Big problems, small solutions

In Thunder Bay, Ontario this past winter (one of the coldest on record) city crews were called out to repair 58 water main breaks and 750 frozen pipes. Winter has certainly taken its toll on Canadian infrastructure this year – but age is also a problem. Across all of Canada, infrastructure is in immediate need of repair, replacement and a massive amount of investment.

But domestic and foreign investors which are interested in the Canadian infrastructure market must face the reality that it is relatively small with few opportunities for large institutional investors.

Canadian infrastructure, unlike in countries such as the US or Australia, lacks large-scale privatisation and is still mostly held by public entities. As a result, many of Canada’s largest institutional investors (like the Canada Pension Plan Investment Board, the Ontario Teachers’ Pension Plan or the Alberta Investment Management Corporation – AIMCo) look outside of Canada when seeking to expand their infrastructure portfolios.

Besides the lack of privatisation, and thus the ability for investors to find large-scale projects, the so-called “infrastructure gap” occurring over decades has limited the number of projects available to invest in within Canada. Estimates have pegged this gap at about C$145 billion (€96 billion; $133 billion).

The Canadian Centre for Policy Alternatives says that infrastructure spending in Canada peaked in the late 1950s at just over 3.0 per cent of GDP but declined steadily until the early 2000s. However, there has been renewed spending in infrastructure of late with capital spending rising from 2.5 per cent to 4.0 per cent over the past decade, according to Infrastructure Canada.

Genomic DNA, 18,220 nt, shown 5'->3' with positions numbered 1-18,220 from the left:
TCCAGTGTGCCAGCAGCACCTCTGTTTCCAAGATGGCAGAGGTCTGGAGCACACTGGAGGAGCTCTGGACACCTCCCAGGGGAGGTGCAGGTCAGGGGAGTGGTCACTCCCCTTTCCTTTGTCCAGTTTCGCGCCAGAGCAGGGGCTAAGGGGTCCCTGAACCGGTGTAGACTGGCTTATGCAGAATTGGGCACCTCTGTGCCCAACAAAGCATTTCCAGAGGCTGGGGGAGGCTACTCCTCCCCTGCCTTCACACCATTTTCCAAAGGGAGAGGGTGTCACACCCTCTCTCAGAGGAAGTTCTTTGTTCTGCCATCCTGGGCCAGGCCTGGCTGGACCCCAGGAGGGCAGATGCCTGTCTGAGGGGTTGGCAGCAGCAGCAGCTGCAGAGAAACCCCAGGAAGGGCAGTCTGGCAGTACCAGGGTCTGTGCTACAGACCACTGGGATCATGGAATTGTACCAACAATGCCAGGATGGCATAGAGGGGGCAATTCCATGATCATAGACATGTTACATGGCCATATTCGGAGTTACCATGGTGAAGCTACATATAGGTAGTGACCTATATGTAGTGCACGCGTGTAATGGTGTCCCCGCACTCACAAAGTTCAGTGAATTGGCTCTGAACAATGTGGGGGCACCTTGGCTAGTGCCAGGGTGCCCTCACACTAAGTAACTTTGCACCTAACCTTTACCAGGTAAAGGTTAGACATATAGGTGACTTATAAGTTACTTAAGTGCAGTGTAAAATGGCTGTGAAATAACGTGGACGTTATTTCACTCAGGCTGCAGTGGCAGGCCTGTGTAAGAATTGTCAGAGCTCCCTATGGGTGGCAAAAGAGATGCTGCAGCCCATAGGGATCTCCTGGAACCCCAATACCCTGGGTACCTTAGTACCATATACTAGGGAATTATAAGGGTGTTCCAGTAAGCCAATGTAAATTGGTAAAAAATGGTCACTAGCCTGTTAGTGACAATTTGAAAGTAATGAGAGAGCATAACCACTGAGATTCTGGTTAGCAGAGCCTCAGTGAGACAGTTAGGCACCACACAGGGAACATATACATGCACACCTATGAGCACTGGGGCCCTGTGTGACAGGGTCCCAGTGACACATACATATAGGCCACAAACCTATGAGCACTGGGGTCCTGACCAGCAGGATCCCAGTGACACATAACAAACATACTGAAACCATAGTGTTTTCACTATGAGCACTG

Moreover, in 2006 the federal government launched a C$33 billion infrastructure fund known as Building Canada, which provided funding to the provinces, territories and municipalities for a period of about seven years. Last year, the government launched a C$14 billion “New Building Canada Fund” with a 10-year plan: C$4 billion for national infrastructure, C$9 billion for provincial/territorial infrastructure, and C$1 billion for small communities. A C$32.2 billion “Community Improvement Fund” was also set up to help build roads, bridges, and recreational facilities across Canada.

“The good news about that,” says John McBride, chief executive officer of government unit P3 Canada, “is that there is going to be lots of infrastructure built in this country. What you are going to see also is an increasing proportion of that going into P3 (public-private partnership) investment,” he explains.

By way of example, the federal government is using the P3 model to build two new bridges (one in Montreal and one at the Windsor/Detroit crossing) as well as a new Canadian Broadcasting Corporation (CBC) building in Montreal.